Set your pen or select a pre-existing pen that is as level as possible, with a smooth ground surface to minimize animal stumbling. A flat pen allows the videographer to shoot footage with the animal going in each direction, which creates less time for that animal in the video pen (and stress) and provides a better perspective of the animal. Mowed grass is the most eye-appealing footing, but straw, shredded hay or shredded cornstalks work well to cover dirt and add eye appeal. If you use any of these coverings, be sure they are not too deep (9 inches or less) which may impede the animals walking. A dirt footing is not a major issue, as the viewer’s eye will be more on the animal moving, and not as much on the background or footing.


The videographer will always shoot with the sun at their back, so plan for them to shoot facing the Northwest in the morning, straight North in the mid part of the day, and the Northeast later in the day. This minimizes shadows on the animal, which detract power and eye appeal from the subject. Plan on the pen being at least 60 feet long or greater in length, realizing that the longer the pen, the longer the video clip, and the more likely the animal is to stride out comfortably straight down the pen. This is another reason why it’s important to have two helpers in the pen, so one can work on each side "ping ponging" the animal back and forth. Also plan on the depth of the pen to be at least 60 feet or greater-this keeps the videographer out of the animal’s flight zone, which again aids in a comfortable walk for the animal down the pen with no distractions.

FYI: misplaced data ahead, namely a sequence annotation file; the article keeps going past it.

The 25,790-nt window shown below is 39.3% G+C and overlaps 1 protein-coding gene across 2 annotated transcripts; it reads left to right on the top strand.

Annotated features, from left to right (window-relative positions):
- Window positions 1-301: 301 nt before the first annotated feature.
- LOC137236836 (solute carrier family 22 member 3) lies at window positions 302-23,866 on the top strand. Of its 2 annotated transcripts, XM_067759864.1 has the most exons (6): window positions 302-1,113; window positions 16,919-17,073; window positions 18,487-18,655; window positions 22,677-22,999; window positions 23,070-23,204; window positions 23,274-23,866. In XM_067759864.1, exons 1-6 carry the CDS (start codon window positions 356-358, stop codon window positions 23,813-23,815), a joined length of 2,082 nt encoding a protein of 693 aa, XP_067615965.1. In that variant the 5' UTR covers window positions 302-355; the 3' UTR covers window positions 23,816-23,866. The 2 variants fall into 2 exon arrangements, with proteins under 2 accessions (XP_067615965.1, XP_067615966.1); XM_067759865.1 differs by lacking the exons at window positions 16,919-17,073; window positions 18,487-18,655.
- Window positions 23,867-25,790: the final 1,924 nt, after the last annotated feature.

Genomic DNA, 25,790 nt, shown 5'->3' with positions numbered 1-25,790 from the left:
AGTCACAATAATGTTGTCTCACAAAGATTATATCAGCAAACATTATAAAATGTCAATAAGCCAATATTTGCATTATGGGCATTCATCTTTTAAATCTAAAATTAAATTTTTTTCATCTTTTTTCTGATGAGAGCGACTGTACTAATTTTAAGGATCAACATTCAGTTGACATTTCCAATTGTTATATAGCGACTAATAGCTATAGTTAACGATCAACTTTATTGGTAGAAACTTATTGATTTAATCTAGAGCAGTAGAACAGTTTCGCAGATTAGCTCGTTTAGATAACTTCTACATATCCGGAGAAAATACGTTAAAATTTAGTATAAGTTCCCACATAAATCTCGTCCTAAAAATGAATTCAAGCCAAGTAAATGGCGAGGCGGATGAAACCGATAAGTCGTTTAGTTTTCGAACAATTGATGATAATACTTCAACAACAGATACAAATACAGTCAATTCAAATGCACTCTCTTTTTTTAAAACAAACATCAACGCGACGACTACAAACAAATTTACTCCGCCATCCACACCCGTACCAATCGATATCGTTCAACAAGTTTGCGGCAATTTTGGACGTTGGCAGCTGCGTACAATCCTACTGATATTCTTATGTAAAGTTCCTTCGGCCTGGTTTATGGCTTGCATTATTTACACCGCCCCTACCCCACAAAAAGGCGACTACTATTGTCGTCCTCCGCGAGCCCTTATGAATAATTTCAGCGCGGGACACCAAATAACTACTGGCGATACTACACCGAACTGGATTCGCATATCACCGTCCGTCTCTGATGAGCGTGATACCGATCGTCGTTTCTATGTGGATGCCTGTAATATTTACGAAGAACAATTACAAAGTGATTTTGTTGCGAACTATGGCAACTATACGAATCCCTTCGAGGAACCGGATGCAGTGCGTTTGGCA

Generally most pens that we work in have square corners, which is ok. By properly handling the animals prior to them reaching the video pen, you shouldn’t have issues with the animals hiding in these corners or trying to jump out of them. If you do round the corners, do not round the whole pen, as that minimizes the amount of time that a true walking profile can be filmed. In these cases you have more of a rear three-quarter shot, profile, and then front three-quarter.